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Building Friendships and Peace through Global Exchanges
Posted on October 27, 2015 at 2:38 AM by Beth Shumate
McKinney’s downtown square was enjoying its usual bustling activity this past Sunday morning, the outside patio areas filled with folks enjoying the gorgeous fall weather and some tasty brunch selections at places like Spoons, Rick’s Chophouse, The Celt and Sugarbacon Proper Kitchen. The newly-expanded Snug on the Square was my destination, thanks to a brunch invitation from McKinney resident Sharri McIntosh (pictured, center). She wanted me to meet her two house guests for the week, two delightful ladies here this week on a cultural travel exchange.
Sharri’s guests, Hilda Miller (left) and Pearl Wong (right), are visiting with a group of 13 travelers from Vancouver to spend a week in North Texas before heading to San Antonio this coming weekend, then some of the group will go on to Galveston for a few more days. The Vancouver visitors are staying in Dallas area homes this week, an inbound cultural exchange with the Dallas Chapter of The Friendship Force, an international organization that seeks to build personal relationships in an effort to foster world peace.
A Brief Background on The Friendship Force
The international non-profit organization was founded in 1977 as a way to promote travel not just for travel’s sake, but for the purpose of overcoming differences by bringing people together to experience everyday life where others live, play, and work. FFI achieves this goal by through its home-stay exchanges, promoting the idea that “you get to know real people by sharing real life.” President and Mrs. Jimmy Carter were supporters of FFI when it was founded, and now the organization has more than 350 chapters (about 135 of those in the United States) in almost 70 countries, all connected globally through the Atlanta, Georgia-headquartered Friendship Force International. The organization’s efforts were even honored with a Nobel Peace Prize nomination in 1992. A statement on the group’s website perhaps says it best: “If we can build a world of friends, we can build a world of peace.”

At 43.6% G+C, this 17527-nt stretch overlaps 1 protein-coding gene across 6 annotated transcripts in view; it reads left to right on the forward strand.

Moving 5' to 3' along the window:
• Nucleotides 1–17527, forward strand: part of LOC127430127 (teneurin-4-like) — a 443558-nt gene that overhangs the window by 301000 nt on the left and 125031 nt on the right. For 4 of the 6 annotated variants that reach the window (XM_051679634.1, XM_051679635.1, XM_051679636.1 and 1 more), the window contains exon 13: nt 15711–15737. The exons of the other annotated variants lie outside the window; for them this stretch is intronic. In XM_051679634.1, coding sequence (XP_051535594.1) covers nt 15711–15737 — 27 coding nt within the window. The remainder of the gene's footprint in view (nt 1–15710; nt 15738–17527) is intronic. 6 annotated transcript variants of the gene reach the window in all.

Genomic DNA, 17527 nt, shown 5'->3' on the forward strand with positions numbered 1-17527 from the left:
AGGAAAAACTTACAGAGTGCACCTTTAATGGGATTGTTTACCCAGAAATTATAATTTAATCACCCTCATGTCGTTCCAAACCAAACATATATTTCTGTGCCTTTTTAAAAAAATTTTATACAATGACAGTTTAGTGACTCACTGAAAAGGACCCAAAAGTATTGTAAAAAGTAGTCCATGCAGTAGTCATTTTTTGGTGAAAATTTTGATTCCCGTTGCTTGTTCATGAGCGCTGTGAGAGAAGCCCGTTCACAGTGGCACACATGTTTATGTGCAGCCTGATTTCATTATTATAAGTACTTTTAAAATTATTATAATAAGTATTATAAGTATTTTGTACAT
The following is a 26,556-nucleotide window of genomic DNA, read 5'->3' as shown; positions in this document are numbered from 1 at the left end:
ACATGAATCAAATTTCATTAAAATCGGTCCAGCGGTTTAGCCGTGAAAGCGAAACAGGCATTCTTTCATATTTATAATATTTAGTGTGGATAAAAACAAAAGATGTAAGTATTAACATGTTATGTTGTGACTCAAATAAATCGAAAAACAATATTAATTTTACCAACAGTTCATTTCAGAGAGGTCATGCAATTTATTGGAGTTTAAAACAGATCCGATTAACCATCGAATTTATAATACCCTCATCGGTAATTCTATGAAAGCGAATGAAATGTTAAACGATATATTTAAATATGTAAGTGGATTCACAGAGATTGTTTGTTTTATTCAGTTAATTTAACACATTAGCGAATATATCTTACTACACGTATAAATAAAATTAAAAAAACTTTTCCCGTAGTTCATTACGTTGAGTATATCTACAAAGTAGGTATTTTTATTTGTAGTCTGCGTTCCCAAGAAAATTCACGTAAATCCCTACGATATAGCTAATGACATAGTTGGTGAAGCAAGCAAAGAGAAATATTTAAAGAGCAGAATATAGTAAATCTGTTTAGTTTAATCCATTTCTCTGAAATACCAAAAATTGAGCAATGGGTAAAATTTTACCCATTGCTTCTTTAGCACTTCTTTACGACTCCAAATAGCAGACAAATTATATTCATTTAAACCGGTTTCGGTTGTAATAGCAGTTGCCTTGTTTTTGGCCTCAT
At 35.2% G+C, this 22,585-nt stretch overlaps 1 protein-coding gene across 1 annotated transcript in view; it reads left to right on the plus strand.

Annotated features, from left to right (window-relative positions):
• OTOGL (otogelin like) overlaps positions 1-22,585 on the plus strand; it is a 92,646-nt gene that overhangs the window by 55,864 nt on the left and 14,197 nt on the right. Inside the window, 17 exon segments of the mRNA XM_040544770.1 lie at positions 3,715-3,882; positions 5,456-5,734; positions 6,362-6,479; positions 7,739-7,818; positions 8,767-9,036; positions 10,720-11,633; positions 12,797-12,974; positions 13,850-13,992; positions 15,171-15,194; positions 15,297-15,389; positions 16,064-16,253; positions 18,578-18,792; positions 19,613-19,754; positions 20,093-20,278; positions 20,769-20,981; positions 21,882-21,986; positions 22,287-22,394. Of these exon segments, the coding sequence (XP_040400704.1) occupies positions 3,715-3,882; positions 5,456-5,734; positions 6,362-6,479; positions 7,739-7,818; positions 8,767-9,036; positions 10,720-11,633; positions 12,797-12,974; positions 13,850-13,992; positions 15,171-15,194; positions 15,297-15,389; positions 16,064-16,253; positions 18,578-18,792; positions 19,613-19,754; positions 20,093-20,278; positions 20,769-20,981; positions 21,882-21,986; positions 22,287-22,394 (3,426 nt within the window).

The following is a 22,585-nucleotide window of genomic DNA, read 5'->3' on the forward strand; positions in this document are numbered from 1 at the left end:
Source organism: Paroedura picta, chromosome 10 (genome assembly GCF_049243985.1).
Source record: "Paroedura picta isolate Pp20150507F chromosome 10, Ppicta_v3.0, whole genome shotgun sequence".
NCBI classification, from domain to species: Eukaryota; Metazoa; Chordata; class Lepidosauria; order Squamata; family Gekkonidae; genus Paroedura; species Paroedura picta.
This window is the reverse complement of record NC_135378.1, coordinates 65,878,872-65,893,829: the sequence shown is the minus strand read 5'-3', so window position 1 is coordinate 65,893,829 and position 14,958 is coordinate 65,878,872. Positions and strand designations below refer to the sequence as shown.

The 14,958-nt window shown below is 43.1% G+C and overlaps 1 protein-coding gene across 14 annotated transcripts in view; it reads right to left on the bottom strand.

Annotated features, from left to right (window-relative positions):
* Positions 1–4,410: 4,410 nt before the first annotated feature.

Learning through Common Experience
“When you travel and stay in hotels, you just see the surface of an area, but when you stay in someone’s home, you get to see it in depth, and you get to see that while we may have cultural differences, there are many more similarities than there are differences,” Pearl said.
“The similarities are so strong,” Sharri agreed. The McKinney resident who moved here three years ago from the Austin area joined Friendship Force in 2010 and has hosted other members four times. She is a member of the Dallas chapter, the group hosting the club from Vancouver this week.
Like the Dallas chapter, the Vancouver group has roughly 50 active members who regularly participate in the exchanges and other travel opportunities. Aside from home stays, members can enjoy language immersion trips, “Semester at Sea” cruises filled with lectures and fellowship with other global members, and Friendship in Action missions to complete work in foreign countries. Each chapter also hosts local meetings.